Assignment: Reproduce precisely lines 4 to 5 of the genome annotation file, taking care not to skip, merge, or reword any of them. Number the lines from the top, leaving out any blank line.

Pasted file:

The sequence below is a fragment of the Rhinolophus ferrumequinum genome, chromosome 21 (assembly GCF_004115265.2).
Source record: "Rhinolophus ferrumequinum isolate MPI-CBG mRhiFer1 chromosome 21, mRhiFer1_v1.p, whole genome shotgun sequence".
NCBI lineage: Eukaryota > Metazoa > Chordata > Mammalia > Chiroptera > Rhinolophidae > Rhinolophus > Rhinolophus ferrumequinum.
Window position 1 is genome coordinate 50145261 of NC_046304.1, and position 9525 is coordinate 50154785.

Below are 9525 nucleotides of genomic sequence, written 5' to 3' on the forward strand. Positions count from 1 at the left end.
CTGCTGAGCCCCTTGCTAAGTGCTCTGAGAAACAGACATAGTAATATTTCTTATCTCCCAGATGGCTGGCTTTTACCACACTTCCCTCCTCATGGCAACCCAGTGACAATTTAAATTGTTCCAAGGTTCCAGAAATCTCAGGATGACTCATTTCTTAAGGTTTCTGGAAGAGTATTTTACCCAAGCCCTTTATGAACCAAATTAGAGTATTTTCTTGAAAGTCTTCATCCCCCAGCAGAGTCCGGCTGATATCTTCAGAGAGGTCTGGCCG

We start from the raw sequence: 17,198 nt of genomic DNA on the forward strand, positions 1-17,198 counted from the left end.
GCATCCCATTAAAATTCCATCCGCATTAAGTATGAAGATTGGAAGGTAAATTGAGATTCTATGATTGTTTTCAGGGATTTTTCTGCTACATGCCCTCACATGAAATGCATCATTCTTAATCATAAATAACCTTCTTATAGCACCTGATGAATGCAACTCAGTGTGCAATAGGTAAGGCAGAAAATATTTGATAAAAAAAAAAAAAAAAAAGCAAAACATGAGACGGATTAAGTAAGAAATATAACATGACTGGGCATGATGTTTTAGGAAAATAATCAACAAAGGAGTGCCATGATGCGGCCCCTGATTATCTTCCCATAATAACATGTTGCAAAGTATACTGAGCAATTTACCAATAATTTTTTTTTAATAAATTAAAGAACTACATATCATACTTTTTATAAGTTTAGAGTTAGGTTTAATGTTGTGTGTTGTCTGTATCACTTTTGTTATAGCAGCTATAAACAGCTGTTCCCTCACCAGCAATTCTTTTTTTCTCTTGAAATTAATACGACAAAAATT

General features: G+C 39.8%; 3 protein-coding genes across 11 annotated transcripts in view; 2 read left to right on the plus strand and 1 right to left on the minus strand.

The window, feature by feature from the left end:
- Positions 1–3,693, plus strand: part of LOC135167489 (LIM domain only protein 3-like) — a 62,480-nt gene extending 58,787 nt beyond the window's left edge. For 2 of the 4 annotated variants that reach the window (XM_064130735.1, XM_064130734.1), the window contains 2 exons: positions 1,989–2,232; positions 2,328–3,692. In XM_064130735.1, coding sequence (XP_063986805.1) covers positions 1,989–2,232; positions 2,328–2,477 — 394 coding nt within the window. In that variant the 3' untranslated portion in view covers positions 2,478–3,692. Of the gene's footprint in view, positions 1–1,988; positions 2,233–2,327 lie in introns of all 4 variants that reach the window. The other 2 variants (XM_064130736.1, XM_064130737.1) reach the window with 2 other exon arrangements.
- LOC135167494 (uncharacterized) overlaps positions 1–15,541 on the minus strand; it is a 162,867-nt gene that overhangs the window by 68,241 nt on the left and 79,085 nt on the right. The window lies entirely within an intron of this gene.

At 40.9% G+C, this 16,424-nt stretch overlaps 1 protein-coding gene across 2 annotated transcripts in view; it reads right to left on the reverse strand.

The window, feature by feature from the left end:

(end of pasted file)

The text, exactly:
Window position 1 is genome coordinate 50145261 of NC_046304.1, and position 9525 is coordinate 50154785.

Below are 9525 nucleotides of genomic sequence, written 5' to 3' on the forward strand. Positions count from 1 at the left end.